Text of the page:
The Mediterranean diet is associated with a reduced risk of death in patients with a history of cardiovascular diseases such as coronary artery disease and stroke, according to yet another study on the diet's impact.
"The Mediterranean diet is widely recognised as one of the healthier nutrition habits in the world," said one of the researchers, Professor Giovanni de Gaetano, from IRCCS Neuromed Institute in Pozzilli, Italy. He added, “We found that among those with a higher adherence to the Mediterranean diet, death from any cause was reduced by 37% in comparison to those who poorly adhered to this dietary regime."
While the beneficial effects of the Mediterranean diet have been well documented, research so far has focused on the general population, which is mainly composed of healthy people. So the researchers wanted to explore if this diet is optimal for those with a history of cardiovascular diseases as well.
Participants enrolled in the Moli-sani project, a prospective epidemiological study that randomly recruited around 25,000 adults living in the Italian region of Molise."Among the participants, we identified 1,197 people who reported a history of cardiovascular disease at the time of enrolment into Moli-sani," said lead author of the research, Marialaura Bonaccio.
Food intake was recorded using the European Prospective Investigation into Cancer (EPIC) food frequency questionnaire. Adherence to the Mediterranean diet was appraised with a nine-point Mediterranean diet score (MDS).During a median follow-up of 7.3 years, there were 208 deaths. A two-point increase in the Mediterranean diet score was associated with a 21% reduced risk of death, the findings showed. The top category (score six-nine) of adherence to the Mediterranean diet was associated with 37% lower risk of death compared to the bottom category (zero-three).
The researchers deepened their investigation by looking at the role played by individual foods that make up the Mediterranean diet. "The major contributors to mortality risk reduction were a higher consumption of vegetables, fish, fruits, nuts, and monounsaturated fatty acids – olive oil," Bonaccio said. The findings were presented at the ESC (European Society of Cardiology) Congress 2016 in Rome.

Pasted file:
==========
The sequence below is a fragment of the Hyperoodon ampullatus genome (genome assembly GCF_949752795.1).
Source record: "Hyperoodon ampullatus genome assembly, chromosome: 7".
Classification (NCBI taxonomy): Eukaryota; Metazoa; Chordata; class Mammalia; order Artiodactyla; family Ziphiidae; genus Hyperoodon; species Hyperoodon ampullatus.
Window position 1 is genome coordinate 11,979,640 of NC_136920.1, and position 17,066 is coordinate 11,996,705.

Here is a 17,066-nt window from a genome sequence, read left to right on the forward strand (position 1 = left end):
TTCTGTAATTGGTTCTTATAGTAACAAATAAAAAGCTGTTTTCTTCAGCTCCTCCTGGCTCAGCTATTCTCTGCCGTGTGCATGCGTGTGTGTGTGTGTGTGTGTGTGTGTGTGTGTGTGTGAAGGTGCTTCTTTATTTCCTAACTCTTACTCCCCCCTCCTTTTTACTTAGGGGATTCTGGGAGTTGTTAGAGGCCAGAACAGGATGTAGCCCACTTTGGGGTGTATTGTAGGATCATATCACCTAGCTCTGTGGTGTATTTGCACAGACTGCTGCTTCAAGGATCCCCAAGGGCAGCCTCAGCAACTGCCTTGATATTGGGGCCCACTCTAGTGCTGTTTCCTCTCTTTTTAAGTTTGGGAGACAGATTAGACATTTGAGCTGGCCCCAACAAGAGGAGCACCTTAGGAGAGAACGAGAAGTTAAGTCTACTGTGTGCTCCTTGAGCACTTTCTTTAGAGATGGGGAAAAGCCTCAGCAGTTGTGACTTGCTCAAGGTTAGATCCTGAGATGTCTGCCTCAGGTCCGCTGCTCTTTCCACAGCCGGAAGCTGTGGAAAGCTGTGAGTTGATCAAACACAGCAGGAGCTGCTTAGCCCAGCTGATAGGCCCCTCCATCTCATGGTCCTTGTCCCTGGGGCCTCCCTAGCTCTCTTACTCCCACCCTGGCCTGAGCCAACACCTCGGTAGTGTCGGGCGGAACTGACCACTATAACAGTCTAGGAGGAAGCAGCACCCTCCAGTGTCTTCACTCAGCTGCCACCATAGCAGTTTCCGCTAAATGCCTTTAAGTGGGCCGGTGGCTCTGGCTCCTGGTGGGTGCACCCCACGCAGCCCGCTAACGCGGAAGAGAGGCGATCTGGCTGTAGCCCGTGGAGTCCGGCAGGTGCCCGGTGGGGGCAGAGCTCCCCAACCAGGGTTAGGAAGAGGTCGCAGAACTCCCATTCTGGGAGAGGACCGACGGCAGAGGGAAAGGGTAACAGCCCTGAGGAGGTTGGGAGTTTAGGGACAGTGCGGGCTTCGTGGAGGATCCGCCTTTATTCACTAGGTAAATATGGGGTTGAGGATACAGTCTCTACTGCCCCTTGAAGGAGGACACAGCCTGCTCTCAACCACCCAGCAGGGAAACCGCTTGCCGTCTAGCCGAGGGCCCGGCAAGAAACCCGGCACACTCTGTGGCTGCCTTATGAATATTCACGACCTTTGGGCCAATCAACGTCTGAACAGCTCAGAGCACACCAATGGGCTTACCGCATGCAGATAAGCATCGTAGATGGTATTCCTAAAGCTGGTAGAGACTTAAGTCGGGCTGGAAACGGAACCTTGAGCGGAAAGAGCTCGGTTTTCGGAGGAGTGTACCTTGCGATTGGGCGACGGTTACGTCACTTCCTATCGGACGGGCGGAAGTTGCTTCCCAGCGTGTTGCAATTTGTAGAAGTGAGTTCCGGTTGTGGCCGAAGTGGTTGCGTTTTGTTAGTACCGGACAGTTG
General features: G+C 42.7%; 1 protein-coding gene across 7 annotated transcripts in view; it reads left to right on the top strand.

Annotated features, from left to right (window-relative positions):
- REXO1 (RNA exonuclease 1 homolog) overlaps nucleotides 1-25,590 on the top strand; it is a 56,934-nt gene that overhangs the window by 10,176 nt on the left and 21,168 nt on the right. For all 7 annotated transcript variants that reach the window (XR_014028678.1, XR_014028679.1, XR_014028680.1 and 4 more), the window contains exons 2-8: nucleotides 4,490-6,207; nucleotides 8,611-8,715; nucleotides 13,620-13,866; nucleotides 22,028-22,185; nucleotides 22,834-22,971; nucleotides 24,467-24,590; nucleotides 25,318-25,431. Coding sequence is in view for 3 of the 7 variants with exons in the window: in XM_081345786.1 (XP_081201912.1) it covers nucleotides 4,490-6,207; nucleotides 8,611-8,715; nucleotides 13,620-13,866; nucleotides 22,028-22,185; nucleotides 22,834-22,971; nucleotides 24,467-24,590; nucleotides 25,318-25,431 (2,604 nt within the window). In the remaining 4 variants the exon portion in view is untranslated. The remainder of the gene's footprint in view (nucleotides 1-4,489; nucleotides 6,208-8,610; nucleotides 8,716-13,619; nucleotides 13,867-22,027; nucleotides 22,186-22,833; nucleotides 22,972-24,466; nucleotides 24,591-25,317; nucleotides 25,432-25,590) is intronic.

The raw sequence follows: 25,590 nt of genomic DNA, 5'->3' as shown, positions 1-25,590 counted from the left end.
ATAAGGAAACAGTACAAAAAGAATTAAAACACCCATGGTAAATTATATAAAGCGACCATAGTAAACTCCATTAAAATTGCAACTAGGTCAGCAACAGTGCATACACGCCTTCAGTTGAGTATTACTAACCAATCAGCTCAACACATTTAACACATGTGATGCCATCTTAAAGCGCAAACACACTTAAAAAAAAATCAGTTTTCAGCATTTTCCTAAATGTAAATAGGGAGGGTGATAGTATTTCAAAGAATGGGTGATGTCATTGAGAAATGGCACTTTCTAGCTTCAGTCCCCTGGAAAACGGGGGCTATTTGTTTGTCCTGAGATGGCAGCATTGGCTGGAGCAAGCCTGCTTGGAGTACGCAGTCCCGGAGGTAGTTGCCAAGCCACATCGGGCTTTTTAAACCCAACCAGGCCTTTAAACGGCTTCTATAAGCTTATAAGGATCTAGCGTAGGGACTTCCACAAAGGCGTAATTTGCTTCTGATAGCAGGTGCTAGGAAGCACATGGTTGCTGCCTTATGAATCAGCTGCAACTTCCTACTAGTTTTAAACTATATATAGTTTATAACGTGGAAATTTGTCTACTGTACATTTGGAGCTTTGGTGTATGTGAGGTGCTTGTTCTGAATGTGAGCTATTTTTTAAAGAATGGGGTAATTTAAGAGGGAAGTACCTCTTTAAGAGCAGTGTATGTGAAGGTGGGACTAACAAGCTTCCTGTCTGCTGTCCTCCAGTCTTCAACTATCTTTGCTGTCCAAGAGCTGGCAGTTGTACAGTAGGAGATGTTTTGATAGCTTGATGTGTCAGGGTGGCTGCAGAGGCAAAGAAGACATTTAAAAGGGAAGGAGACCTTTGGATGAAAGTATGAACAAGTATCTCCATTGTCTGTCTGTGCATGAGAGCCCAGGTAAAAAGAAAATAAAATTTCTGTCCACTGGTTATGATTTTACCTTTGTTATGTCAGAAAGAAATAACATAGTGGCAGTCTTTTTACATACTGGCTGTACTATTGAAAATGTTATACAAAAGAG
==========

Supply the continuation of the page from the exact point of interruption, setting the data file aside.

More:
The Mediterranean diet is a delicious and healthy way to eat. Many people who switch to this style of eating say they'll never eat any other way. Here are some specific steps from the Mayo Clinic to help get you started:
- Eat your veggies and fruits — and switch to whole grains. An abundance and variety of plant foods should make up the majority of your meals. Strive for seven to 10 servings a day of veggies and fruits. Switch to whole-grain bread and cereal, and eat more whole-grain rice and pasta products.
- Go nuts. Keep almonds, cashews, pistachios, and walnuts on hand for a quick snack. Choose natural peanut butter, rather than the kind with hydrogenated fat added. Try tahini (blended sesame seeds) as a healthier dip or spread for bread.
- Pass on the butter. Try olive or canola oil as a healthy replacement for butter or margarine for cooking. Dip bread in flavoured olive oil or lightly spread it on whole-grain bread for a tasty alternative to butter.
- Spice it up. Herbs and spices make food tasty and are also rich in health-promoting substances. Season your meals with herbs and spices rather than going heavy on the salt.
- Go fish. Eat fish once or twice a week. Fresh or water-packed tuna, salmon, trout, mackerel and herring are healthy choices. Grilled fish tastes good and requires little cleanup. Avoid fried fish, unless it's sautéed in a small amount of canola oil.
- Rein in the red meat. Substitute fish and poultry for red meat. When you do eat meat, make sure it's lean and keep the portions small (about the size of a deck of cards). Try to avoid sausage, bacon and other high-fat meats.
- Choose low-fat dairy. Limit higher fat dairy products such as whole or 2% milk, cheese, and ice cream. Switch to skim milk, fat-free yoghurt, and low-fat cheese.
- Raise a glass to healthy eating. If it's OK with your doctor, have a glass of wine at dinner. But if you don't drink alcohol, you don't need to start. Drinking purple grape juice may be an alternative to wine.